1.       What is Participatory budgeting?

We funded this project in Boston in 2012, it was our first successfully funded project on the site. We also built the participatory budgeting site for last year’s Youth Lead the Change program in the City. We funded two projects in San Mateo County in 2013: 3 Months of Bicycle Sunday and Restore the Thornmint . We did a number of projects around Chicago, including our largest to date, Spirit of the American Navy, but nothing with the City of Chicago.  I would categorize what we do, civic crowdfunding, as one of the new and innovative funding methods, like participatory budgeting, that democratizes the budget process and allows people to invest in their community.

  1.       Tell us about a successful (local) project?

One local project that we love to highlight is Central Falls, Rhode Island. This is a small one-square mile city that went bankrupt in 2010 and elected a 26 year old Mayor in 2012 to help bring the City back. We were one of their first partners and helped them fund permanent trash cans and recycle bins for their main park. The project had arisen after the Mayor met with middle school students who equated the trash in the park with a lower sense of self worth and lack of pride in the City. Not only were the funds raised, but during the project, a cleanup was organized through the site and over 100 people showed up. Central Falls is now a customer for our new product, Citizinvestor Connect, a custom white label site for civic engagement and crowdfunding. Here are two stories about the project, Boston Globe and CNBC.

  1.       How does Citizinvestor help?

Citizinvestor helps by providing a platform and the tools necessary for our local government partners to successfully raise the funds they need. We also provide a best practices guide and some templates to help them with the marketing of their project. Our Connect product not only helps our partners raise funds, but also emphasizes input from the community and increases engagement.

  1.       How can technology help drive civic engagement?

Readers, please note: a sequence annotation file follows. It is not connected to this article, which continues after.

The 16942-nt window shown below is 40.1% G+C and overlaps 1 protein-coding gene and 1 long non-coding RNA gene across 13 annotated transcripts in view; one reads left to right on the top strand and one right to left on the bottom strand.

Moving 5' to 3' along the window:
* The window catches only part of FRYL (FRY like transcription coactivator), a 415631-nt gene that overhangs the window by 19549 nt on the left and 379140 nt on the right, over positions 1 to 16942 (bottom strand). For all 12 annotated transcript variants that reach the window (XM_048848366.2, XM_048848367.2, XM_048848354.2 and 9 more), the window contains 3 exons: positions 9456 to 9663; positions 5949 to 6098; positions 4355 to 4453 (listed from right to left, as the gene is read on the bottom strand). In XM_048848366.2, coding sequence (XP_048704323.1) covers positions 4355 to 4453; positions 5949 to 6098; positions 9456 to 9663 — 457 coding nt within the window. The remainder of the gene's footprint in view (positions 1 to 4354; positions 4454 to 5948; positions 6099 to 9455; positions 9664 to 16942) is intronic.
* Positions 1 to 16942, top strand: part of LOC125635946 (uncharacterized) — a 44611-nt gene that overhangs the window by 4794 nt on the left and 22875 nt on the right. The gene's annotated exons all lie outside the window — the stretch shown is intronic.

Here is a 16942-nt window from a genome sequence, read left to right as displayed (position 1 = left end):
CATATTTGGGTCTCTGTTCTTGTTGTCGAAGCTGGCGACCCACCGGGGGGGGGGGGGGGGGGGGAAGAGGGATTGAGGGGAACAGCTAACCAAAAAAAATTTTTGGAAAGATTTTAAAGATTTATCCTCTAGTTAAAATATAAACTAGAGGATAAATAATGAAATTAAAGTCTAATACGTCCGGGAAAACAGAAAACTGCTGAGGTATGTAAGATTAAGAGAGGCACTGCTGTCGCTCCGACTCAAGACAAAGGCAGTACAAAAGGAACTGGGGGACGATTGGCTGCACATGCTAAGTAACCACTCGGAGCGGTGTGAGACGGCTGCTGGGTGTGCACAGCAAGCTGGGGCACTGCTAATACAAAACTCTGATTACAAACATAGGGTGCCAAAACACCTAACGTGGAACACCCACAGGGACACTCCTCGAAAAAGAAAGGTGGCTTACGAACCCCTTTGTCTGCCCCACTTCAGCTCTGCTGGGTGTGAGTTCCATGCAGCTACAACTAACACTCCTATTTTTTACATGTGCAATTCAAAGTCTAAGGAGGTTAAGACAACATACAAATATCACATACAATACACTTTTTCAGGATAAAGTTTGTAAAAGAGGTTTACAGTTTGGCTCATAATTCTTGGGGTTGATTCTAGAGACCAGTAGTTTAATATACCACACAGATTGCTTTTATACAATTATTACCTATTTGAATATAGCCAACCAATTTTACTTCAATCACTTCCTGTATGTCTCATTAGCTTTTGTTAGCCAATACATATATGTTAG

Technology is a key component in driving engagement. Today more than ever people have the tools and forums to let their voice be heard and participate in the decision-making and governing process.

For more information about Citizinvestor, visit their website or on Twitter at @citizinvestor.

Join the ever-growing community of Kendall Square!

Join the ever-growing community of Kendall Square!

What’s next for Kendall Square after its amazing 5-year run? Scott Kirsner, BostonGlobe columnist, BetaBoston blogger, and editor of InnoLead asks this question in his most recent piece for BetaBoston. In the article, he discusses the exponential growth of the Kendall Square area in the past 5 years, from tech moguls to internet commerce, social media firms and startups dominating the area.

We established our presence here in Kendall Square here in 2007.  We now have nearly 800 employees in two, separate offices, and nearly 900 employees in Massachusetts, including our store locations.

We are proud to be part of this ever-growing community and are always looking for more innovators to join our team. Think you can make a difference in the next five years? We invite you to take a look at our job openings and help us make an impact in Kendall Square and beyond.

Read Scott’s piece in the Boston Globe here.

Microsoft New England Picks: 4 Not-To-Miss Events This Week

Microsoft New England Picks: 4 Not-To-Miss Events This WeekIt’s (un)officially summer! Join us for these cool events as the weather heats up!

bvMotion Tracking for Medical VR with Polhemus
Wednesday, May 27: 6:00 pm – 10:00 pm
@ Venture Cafe | 1 Broadway | Cambridge, MA
Twitter: @BostonVRMeetup

Motion tracking technology allows the position of real world objects, including you, to be represented in virtual worlds. Precisely registering the position and orientation of your head, body, limbs and even fingers gives you a sense of self called proprioception that is key to making your mind believe that your body is present in another place. Motion tracking is also key for VR because it allows one to naturally move through and interact with virtual worlds in the same manner that you do in the real world. This month, Boston VR Meetup focuses on healthcare applications for precise tracking technology for training surgeons.

unnamed (1)KSA Lunch & Learn: Good News on Transportation
Thursday, May 28: 12:00 pm – 1:00 pm
@ KSA Office | 510 Kendall Street | Cambridge, MA 
Twitter: @kendallnow

Kendall Square continues to be the epicenter of innovation and success, as evidenced in the highlights below to be discussed by City of Cambridge and Cambridge Redevelopment Authority staff.

  • The paradox of good development: more people and less traffic: 20 years of the Kendall Square Annual Traffic Report
  • It’s obvious that more and more people are choosing to get around by pedaling – but how many more?  The new Eco Totem will provide real-time data, 24/7
  • Bike to the Future: what’s envisioned for making our streets available to all: The Cambridge Bicycle Network Plan & some highlights for Kendall Square
  • Kendall Square Eco District and Transportation
  • Update on Kendall Square Mobility Task Force

The format will include a brief presentation with a question and answer period to follow.

onein3GA + ONEin3 Present: Creating a Culture of Innovation – How Boston’s Biggest Brands Are Staying Entrepreneurial
Thursday, May 28: 6:00 pm – 8:00 pm

@ GA Boston | 51 Melcher Street | Boston, MA 
Twitter:  @GA_boston | @ONEin3